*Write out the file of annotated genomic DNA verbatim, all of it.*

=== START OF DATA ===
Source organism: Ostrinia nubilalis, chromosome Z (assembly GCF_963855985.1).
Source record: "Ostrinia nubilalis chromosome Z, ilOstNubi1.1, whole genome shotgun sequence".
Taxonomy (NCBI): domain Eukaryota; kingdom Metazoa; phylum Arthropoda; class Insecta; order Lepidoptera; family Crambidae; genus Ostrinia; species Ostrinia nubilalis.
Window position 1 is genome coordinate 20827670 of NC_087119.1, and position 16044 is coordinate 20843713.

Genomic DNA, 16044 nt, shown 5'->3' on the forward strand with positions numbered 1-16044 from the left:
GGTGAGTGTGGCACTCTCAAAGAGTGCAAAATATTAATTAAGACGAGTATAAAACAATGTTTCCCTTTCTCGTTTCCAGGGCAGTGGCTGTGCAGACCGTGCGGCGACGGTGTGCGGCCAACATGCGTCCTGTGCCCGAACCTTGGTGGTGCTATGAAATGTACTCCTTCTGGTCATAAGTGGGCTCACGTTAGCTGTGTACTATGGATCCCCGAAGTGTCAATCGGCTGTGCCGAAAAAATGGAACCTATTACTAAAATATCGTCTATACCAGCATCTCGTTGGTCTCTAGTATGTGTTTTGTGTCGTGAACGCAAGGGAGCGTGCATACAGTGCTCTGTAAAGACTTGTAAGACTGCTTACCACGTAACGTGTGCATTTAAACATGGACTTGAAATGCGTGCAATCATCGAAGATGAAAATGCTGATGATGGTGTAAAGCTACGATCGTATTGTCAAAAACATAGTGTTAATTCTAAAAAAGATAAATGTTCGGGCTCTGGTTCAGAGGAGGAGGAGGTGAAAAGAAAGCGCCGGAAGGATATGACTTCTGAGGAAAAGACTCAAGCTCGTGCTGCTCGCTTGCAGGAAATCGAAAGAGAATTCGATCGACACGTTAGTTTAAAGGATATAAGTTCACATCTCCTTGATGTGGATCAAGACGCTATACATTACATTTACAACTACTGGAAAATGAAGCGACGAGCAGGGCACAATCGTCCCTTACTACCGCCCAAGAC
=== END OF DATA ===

Source organism: Ostrinia nubilalis, chromosome Z (assembly GCF_963855985.1).
Source record: "Ostrinia nubilalis chromosome Z, ilOstNubi1.1, whole genome shotgun sequence".
Taxonomy (NCBI): domain Eukaryota; kingdom Metazoa; phylum Arthropoda; class Insecta; order Lepidoptera; family Crambidae; genus Ostrinia; species Ostrinia nubilalis.
Window position 1 is genome coordinate 20827670 of NC_087119.1, and position 16044 is coordinate 20843713.

Genomic DNA, 16044 nt, shown 5'->3' on the forward strand with positions numbered 1-16044 from the left:
GGTGAGTGTGGCACTCTCAAAGAGTGCAAAATATTAATTAAGACGAGTATAAAACAATGTTTCCCTTTCTCGTTTCCAGGGCAGTGGCTGTGCAGACCGTGCGGCGACGGTGTGCGGCCAACATGCGTCCTGTGCCCGAACCTTGGTGGTGCTATGAAATGTACTCCTTCTGGTCATAAGTGGGCTCACGTTAGCTGTGTACTATGGATCCCCGAAGTGTCAATCGGCTGTGCCGAAAAAATGGAACCTATTACTAAAATATCGTCTATACCAGCATCTCGTTGGTCTCTAGTATGTGTTTTGTGTCGTGAACGCAAGGGAGCGTGCATACAGTGCTCTGTAAAGACTTGTAAGACTGCTTACCACGTAACGTGTGCATTTAAACATGGACTTGAAATGCGTGCAATCATCGAAGATGAAAATGCTGATGATGGTGTAAAGCTACGATCGTATTGTCAAAAACATAGTGTTAATTCTAAAAAAGATAAATGTTCGGGCTCTGGTTCAGAGGAGGAGGAGGTGAAAAGAAAGCGCCGGAAGGATATGACTTCTGAGGAAAAGACTCAAGCTCGTGCTGCTCGCTTGCAGGAAATCGAAAGAGAATTCGATCGACACGTTAGTTTAAAGGATATAAGTTCACATCTCCTTGATGTGGATCAAGACGCTATACATTACATTTACAACTACTGGAAAATGAAGCGACGAGCAGGGCACAATCGTCCCTTACTACCGCCCAAGAC